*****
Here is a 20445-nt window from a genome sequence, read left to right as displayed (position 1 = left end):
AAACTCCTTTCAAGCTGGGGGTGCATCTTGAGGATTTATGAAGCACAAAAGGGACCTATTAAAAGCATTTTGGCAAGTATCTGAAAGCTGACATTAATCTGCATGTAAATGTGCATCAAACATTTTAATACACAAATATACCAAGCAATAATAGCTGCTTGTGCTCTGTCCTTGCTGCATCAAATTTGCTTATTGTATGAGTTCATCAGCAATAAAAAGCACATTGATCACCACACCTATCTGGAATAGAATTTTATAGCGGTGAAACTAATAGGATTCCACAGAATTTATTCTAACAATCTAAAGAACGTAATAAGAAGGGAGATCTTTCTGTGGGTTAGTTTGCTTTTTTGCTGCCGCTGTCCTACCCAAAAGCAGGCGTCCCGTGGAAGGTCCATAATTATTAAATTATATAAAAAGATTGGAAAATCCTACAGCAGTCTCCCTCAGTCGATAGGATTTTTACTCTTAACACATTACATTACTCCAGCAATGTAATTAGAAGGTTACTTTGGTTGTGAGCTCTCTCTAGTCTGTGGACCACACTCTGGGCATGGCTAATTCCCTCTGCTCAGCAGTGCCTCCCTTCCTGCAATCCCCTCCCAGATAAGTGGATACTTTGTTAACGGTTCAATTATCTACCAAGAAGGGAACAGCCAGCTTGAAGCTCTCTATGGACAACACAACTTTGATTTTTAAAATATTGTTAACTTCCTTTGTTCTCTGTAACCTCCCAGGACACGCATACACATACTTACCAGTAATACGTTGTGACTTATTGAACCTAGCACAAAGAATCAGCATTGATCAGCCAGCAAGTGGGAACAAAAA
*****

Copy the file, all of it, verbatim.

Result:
Here is a 20445-nt window from a genome sequence, read left to right as displayed (position 1 = left end):
AAACTCCTTTCAAGCTGGGGGTGCATCTTGAGGATTTATGAAGCACAAAAGGGACCTATTAAAAGCATTTTGGCAAGTATCTGAAAGCTGACATTAATCTGCATGTAAATGTGCATCAAACATTTTAATACACAAATATACCAAGCAATAATAGCTGCTTGTGCTCTGTCCTTGCTGCATCAAATTTGCTTATTGTATGAGTTCATCAGCAATAAAAAGCACATTGATCACCACACCTATCTGGAATAGAATTTTATAGCGGTGAAACTAATAGGATTCCACAGAATTTATTCTAACAATCTAAAGAACGTAATAAGAAGGGAGATCTTTCTGTGGGTTAGTTTGCTTTTTTGCTGCCGCTGTCCTACCCAAAAGCAGGCGTCCCGTGGAAGGTCCATAATTATTAAATTATATAAAAAGATTGGAAAATCCTACAGCAGTCTCCCTCAGTCGATAGGATTTTTACTCTTAACACATTACATTACTCCAGCAATGTAATTAGAAGGTTACTTTGGTTGTGAGCTCTCTCTAGTCTGTGGACCACACTCTGGGCATGGCTAATTCCCTCTGCTCAGCAGTGCCTCCCTTCCTGCAATCCCCTCCCAGATAAGTGGATACTTTGTTAACGGTTCAATTATCTACCAAGAAGGGAACAGCCAGCTTGAAGCTCTCTATGGACAACACAACTTTGATTTTTAAAATATTGTTAACTTCCTTTGTTCTCTGTAACCTCCCAGGACACGCATACACATACTTACCAGTAATACGTTGTGACTTATTGAACCTAGCACAAAGAATCAGCATTGATCAGCCAGCAAGTGGGAACAAAAA